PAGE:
“Come Steal Our Data!” How Passwords Alone Make Your Business Vulnerable to Cybercriminals
Relying on passwords alone to secure your business accounts and data is a lot like parking your car in a shady neighborhood with the keys in it and a sign on the windshield that says ‘Steal Me’.
It is time to come to grips with how ineffective passwords are
Password best practices alone won’t protect you against even a first time password cracker. And the people who want to take over your business accounts and steal your data aren’t first timers. They’re experienced cybercriminals, often backed by international organized crime. Go ahead, make your passwords 12 characters long, combine cases and special characters, hash them, salt them. It won’t stop a determined attacker.
Cracking your passwords is no longer the realm of a few shadowy geniuses -- the web is filled with password lists and easily accessible, free software anyone can run to crack them. Software like Hashcat and John the Ripper, each so powerful they can try and guess your password billions of times a second.
In spite of security training for developers, security testing during QA, static code analysis, centralized controls, web application firewalls and penetration-testing, stealing your data and taking over your accounts is as easy today as it was years ago...and maybe easier. Because in spite of advancements in security, stolen login credentials are the soft underbelly of cyber security.
The business effects of a security breach or account takeover can be deep and long lasting
You or your customers could be victims of financial fraud and identity theft or you could get hit with fines from regulatory agencies. Often security breaches are followed by downtime and lawsuits that will damage a company’s reputation, resulting in fewer customers and lost revenue.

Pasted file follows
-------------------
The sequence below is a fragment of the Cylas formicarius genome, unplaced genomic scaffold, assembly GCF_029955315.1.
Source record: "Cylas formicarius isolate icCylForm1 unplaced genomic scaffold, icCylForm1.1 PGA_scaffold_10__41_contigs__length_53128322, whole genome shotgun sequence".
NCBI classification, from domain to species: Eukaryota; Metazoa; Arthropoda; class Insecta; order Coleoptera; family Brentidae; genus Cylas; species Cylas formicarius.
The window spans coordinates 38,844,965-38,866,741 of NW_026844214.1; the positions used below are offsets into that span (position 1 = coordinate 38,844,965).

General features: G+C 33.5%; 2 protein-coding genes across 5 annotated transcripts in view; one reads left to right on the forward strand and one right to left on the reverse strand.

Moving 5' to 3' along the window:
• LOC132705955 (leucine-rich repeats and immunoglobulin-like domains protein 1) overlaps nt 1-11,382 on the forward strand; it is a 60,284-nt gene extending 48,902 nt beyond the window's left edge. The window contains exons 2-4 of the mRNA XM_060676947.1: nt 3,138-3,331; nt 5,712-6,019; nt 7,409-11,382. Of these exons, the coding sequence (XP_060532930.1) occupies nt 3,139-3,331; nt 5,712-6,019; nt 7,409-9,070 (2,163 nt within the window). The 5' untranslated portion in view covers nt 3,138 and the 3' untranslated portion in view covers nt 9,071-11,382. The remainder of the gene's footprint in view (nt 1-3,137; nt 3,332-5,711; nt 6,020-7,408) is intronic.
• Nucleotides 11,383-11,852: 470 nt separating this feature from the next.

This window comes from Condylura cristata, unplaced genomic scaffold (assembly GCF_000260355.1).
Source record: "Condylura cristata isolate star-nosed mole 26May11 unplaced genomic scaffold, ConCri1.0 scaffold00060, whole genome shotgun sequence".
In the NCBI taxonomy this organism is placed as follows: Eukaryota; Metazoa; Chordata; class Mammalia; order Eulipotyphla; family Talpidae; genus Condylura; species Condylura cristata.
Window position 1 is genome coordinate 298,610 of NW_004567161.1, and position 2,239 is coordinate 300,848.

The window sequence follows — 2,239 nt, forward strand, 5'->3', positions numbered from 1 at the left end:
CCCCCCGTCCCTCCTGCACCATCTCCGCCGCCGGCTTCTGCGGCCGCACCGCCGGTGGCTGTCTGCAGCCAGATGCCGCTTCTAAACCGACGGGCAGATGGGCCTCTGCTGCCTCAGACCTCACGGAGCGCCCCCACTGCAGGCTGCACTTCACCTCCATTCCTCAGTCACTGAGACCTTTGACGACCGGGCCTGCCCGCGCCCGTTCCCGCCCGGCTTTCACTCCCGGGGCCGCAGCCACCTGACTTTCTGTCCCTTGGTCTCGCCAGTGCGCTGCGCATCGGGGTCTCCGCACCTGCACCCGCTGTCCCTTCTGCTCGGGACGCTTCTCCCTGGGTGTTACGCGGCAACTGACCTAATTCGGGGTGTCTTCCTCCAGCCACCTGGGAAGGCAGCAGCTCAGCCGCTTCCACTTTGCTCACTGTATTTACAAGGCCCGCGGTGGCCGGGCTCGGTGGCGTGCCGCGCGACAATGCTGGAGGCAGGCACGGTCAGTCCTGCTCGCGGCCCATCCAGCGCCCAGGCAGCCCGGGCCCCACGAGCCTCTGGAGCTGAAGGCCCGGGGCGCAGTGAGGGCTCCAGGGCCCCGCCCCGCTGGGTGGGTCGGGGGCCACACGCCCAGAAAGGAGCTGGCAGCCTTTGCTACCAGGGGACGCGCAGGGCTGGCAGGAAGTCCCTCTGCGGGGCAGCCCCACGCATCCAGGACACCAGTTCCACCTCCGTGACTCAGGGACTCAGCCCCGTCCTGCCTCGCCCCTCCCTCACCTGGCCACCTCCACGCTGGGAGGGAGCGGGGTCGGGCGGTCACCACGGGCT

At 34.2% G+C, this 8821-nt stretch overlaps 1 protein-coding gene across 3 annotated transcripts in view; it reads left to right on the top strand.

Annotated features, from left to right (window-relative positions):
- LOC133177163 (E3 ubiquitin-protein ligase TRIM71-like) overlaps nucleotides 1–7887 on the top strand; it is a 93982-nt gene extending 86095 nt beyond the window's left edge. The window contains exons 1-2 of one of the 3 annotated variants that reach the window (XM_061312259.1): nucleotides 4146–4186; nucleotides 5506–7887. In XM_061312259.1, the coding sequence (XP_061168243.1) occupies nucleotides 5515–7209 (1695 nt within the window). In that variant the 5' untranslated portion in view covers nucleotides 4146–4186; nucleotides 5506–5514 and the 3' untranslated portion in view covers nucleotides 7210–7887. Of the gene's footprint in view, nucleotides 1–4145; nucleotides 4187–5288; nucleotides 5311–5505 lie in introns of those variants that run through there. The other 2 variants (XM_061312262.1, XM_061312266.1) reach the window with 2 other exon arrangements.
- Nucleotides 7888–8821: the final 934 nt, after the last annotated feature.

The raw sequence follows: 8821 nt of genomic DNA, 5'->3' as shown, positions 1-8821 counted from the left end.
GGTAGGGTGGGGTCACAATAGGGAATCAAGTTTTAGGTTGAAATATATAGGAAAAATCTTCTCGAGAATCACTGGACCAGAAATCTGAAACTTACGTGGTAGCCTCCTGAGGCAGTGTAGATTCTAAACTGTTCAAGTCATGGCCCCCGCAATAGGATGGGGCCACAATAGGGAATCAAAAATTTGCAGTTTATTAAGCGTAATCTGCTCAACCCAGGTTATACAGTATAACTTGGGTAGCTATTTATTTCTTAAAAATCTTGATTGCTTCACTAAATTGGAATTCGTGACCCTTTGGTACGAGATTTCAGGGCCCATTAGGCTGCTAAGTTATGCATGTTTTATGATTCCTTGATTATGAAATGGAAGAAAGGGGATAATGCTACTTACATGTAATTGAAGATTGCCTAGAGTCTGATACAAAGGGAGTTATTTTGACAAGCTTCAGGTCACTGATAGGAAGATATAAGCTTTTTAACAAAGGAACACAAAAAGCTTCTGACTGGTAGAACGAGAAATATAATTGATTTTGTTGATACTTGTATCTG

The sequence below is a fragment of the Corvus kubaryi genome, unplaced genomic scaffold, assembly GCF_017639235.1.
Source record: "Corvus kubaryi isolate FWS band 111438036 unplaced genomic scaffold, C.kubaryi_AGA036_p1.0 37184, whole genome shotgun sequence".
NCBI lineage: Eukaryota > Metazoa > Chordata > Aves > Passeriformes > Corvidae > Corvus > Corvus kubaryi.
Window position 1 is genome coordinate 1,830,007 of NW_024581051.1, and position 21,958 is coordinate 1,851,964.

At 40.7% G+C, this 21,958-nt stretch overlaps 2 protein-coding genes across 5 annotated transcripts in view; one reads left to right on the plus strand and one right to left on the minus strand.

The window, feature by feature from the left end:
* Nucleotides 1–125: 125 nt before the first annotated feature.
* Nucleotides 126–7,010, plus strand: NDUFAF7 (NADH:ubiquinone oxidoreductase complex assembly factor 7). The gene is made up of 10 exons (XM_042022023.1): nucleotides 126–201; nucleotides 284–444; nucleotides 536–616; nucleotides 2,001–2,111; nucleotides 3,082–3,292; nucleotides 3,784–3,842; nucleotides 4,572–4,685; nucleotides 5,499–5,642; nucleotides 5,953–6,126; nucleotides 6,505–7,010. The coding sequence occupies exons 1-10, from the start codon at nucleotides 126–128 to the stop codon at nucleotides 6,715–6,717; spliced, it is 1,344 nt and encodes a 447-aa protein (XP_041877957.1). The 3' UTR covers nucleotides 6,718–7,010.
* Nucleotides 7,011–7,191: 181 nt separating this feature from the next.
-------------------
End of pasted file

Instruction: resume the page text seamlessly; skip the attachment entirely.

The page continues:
No business is too small to be a target. Data breaches aren’t the exclusive territory of big companies. Local and international cybercriminals regularly target small and medium sized businesses, from charming Southwestern inns to community theaters and Georgia mountain golf resorts.
How do you protect your company from attack?
The most practical way to strengthen authentication is to require a second factor after your users enter their password. A password is something your users know. Requiring every user to have something to log in stops criminals that steal or gain access to passwords.
This solution, called two-factor authentication, can take several forms. Traditional two-factor authentication requires tokens, or keyfobs, that generate one-time passwords for the second stage of the login process. Over the years, two-factor technology has advanced beyond tokens to include smart cards, phone callbacks and texting. The most advanced and secure two-factor authentication, Duo Push, provides one tap authentication on your user’s smartphones.
Have you put out a welcome mat for attackers?
You have if you only use passwords for authentication. In the rough and tumble digital world we all live in you have two choices: Strengthen your authentication or prepare to be breached.
Have your passwords been cracked or stolen? Share your story in the comment section below.